Small is beautiful (and affordable)
Over the years, solar has, quite rightly in many cases, got a bit of a bad press in Africa. The reason for the bad press typically revolves around the fact that many off grid solar systems, once installed, fall into disrepair after a few short years. Indeed, at SolarAid, we installed 415 solar systems on rural schools, clinics and community centres…but each system will face a challenge to survive over the coming years…so we are now lighting up institutions with smaller, more affordable systems (Read more).
A key reason for this is that it costs a lot of money to buy replacement battery banks for large solar systems and that money is not always available.
Thankfully, the solar sector is changing and this means that it’s time to revise alot of preconceptions about solar in Africa. You will be forgiven for not knowing( as, frankly, its happening so fast) .. but there is a solar revolution going on…
- Think the mobile phone revolution and how that has changed lives.
- Think the advent of smart phones and tablets and how they have changed your life.
- Now think Picosolar
Picosolar refers to small solar systems using extremely efficient LED lights and state of the art battery technology (made possible because of the rise of the laptop and the smartphone). Picosolar systems are opening up a world of opportunities across the world, enabling people to light up their homes, charge their phones and play their radios.
And here’s the thing… Picosolar systems are a fraction of the cost of traditional solar systems…which means that when it’s time to replace a battery after, say, 4 years…. It’s much more affordable to do so. Which means … people are much more likely to do so…which means…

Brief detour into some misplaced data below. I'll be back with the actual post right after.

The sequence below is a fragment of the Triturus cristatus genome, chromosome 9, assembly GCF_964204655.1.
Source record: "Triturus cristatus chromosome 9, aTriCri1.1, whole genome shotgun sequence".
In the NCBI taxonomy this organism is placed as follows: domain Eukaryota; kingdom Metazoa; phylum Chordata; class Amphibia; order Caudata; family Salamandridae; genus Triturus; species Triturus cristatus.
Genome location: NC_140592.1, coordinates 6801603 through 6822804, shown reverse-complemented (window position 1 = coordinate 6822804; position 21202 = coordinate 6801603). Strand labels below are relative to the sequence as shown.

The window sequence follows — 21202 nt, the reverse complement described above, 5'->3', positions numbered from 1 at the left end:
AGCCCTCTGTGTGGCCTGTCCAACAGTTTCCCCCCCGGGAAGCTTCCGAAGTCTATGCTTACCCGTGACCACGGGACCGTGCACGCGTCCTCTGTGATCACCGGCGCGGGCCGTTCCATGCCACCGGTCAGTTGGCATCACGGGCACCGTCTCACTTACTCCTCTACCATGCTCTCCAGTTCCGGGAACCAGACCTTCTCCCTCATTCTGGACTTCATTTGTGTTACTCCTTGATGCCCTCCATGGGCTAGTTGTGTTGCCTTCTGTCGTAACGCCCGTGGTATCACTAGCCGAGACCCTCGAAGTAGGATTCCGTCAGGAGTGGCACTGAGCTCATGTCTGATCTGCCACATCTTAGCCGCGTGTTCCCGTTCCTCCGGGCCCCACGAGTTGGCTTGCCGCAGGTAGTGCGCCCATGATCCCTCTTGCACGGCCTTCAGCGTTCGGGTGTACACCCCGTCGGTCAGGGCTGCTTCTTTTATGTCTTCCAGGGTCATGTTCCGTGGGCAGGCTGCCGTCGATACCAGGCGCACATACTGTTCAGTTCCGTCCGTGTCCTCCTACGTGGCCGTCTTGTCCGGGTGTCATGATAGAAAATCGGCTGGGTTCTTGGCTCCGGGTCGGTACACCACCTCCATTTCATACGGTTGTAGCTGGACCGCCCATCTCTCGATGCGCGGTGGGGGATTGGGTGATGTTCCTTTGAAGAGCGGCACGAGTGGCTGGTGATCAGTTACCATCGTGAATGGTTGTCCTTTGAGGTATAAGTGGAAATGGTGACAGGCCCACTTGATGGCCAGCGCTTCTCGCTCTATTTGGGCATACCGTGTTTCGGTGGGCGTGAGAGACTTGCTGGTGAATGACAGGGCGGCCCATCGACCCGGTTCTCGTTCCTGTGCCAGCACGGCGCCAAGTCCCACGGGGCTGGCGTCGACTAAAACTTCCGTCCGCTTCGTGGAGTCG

Picosolar systems are less likely to fall into disrepair due to cost barriers.
Indeed, people are more likely to be able to pay for a replacement battery or, alternatively, opt to buy a new system out right. Another great thing about picosolar is that these products can be repaired using much the same skills as mobile phone and radio repairmen. The challenge is, of course, to ensure replacement batteries are made available. (The good news here is that just as with mobile phones, the batteries used to power picosolar devices are now lasting much longer than just a few years ago..e.g. NiCd batteries tended to last up to a year. New Lithium based batteries last up to 5 years).
And let’s not forget, picosolar systems can actually increase the amount of income available at household level – they save people money as you no longer have to spend money on kerosene for lighting or pay someone else to charge your phone each week.
In fact, it is only because picosolar systems exist today that we have felt able to announce our Big Hairy Audacious Goal…to eradicate the kerosene light from Africa by the end of this decade.
So yes, small is more affordable, it is making the impossible, possible and that’s why it’s beautiful. It’s also worth noting that never have we been able to do so much with so little electric power. Today, LED lights, mobile phones, smart phones, e-readers…. all can be powered with picosolar products.
So the next time you read something which highlights why solar has failed in Africa (I may well agree with with them) think about picosolar and how it is different.